As we enter into this Lenten season, we are called to reflect on that which unites us as human beings: the knowledge of our own mortality. In the gospel on the transfiguration, Peter James and John go with Jesus to the mountain top where Peter suggests that they build three dwellings and stay there. To ride out the storm of the world in safety and seclusion. These three disciples are then witness to the transfiguration and there is “no one with them anymore, but only Jesus” (Mark 9:8). A good reminder when brought face to face with our mortality that this is it. This is all we have. That in this life it is not about the dwelling places or the mountain tops of seclusion but rather the faith, hope and love that is Christ.
But in the brokenness of our lives and our world where does this love of Christ show up? The love of Christ meets us perhaps most simply yet profoundly in a meal. Part of my evening this Ash Wednesday was spent with a group of friends helping with the Loaves and Fishes supper at the Holy Rosary Catholic Church over in the Seward neighborhood. It was a very powerful experience to be amongst those who have so little but are united through a simple meal. As I stood there I was reminded of the Ask a Muslim event the week before in which a professor on the panel was speaking about hajj, the pilgrimage to Mecca. He said that when you get to Mecca, all the men wear two pieces of simple white cloth as a symbol of our burial shroud and a reminder that we as human beings are all the same regardless of the worldly things that divide us. Perhaps Lent is our own sort of hajj in a way. A personal pilgrimage that reminds us we’re all in this together, “we’re all a mess”.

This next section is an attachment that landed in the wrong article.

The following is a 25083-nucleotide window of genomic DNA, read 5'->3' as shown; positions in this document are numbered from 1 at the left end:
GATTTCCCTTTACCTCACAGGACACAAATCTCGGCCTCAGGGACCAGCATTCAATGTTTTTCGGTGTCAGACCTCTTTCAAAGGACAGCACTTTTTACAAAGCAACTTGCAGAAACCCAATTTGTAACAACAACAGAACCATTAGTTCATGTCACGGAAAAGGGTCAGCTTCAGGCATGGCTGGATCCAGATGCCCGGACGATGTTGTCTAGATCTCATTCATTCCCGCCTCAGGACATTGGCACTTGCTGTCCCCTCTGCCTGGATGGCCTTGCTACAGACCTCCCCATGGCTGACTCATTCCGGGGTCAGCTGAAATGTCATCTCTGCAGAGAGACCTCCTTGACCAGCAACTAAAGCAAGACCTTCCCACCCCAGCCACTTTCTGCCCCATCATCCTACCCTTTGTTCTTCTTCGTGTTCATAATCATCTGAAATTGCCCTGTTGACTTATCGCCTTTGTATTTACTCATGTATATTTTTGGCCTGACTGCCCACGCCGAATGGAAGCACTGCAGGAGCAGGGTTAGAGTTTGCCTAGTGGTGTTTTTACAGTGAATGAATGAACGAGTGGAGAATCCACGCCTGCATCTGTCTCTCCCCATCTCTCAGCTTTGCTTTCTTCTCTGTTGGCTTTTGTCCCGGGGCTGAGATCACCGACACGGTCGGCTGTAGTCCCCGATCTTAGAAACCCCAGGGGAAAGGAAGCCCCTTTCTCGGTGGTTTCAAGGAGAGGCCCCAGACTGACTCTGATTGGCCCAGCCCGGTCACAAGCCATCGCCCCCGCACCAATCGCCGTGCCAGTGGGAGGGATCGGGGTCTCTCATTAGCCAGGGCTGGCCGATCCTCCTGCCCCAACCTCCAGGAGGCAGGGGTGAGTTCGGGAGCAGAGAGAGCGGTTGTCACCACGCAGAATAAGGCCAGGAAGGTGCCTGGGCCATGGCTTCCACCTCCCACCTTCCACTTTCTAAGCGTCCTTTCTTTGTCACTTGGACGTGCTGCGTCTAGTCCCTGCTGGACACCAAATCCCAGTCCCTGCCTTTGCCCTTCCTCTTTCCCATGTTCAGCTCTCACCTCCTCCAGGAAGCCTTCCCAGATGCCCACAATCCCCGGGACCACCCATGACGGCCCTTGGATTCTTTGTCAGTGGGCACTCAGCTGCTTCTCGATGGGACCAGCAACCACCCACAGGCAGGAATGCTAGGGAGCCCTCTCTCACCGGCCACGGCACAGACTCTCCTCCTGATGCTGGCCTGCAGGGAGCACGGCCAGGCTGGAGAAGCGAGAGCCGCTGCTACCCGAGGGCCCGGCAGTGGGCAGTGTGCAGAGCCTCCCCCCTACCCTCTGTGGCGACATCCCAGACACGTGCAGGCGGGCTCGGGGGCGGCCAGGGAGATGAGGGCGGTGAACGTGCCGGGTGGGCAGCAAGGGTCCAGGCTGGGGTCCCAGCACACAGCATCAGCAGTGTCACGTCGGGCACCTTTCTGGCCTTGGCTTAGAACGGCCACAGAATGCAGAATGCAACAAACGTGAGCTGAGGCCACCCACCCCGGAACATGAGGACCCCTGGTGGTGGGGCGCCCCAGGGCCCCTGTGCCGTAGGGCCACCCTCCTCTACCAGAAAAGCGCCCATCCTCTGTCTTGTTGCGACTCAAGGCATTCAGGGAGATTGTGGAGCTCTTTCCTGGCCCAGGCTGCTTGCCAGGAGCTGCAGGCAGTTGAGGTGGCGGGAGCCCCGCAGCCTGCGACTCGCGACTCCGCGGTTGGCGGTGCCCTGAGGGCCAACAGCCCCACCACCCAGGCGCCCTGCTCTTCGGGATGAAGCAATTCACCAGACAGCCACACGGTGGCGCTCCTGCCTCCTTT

I continued to ponder this, looking out over the faces gathered before me. As things started to slow down, one kind looking elderly man came up to me and politely asked if he could have a few extra helpings of mac and cheese. I told him sure thing and gave him as much as he wanted. To this he kindly thanked me and added, smiling as he walked away, “Oh good, now I have dinner for tomorrow night”. That hit me. Hard. And it was that moment where God really showed up. In the voice of this kind old man. In the acknowledgment that while I go back to my life at the U after this, where will he go? While I live among the dwelling places, he lives in poverty. Where will he go?
After the transfiguration, Jesus gets up and instructs his disciples to follow him back down the mountain. A call to arise and follow. To leave the mountain top and be present in the world. Luther often spoke in terms of being freed from what for what. Through our reflections in this time of Lent we are freed from our brokenness which separates us from the world for the call to acknowledge that before we return to dust, we are blessed each with our own talents to follow Jesus off the mountain top and into the world to spread his love and grace. And so this is my prayer for us as we make our way on our Lenten pilgrimage. That our individuality may transcend into the communal and that in the broken places we may go forth in love. Where will that man go? Where will we go?
May we go with God
By Mark Jensen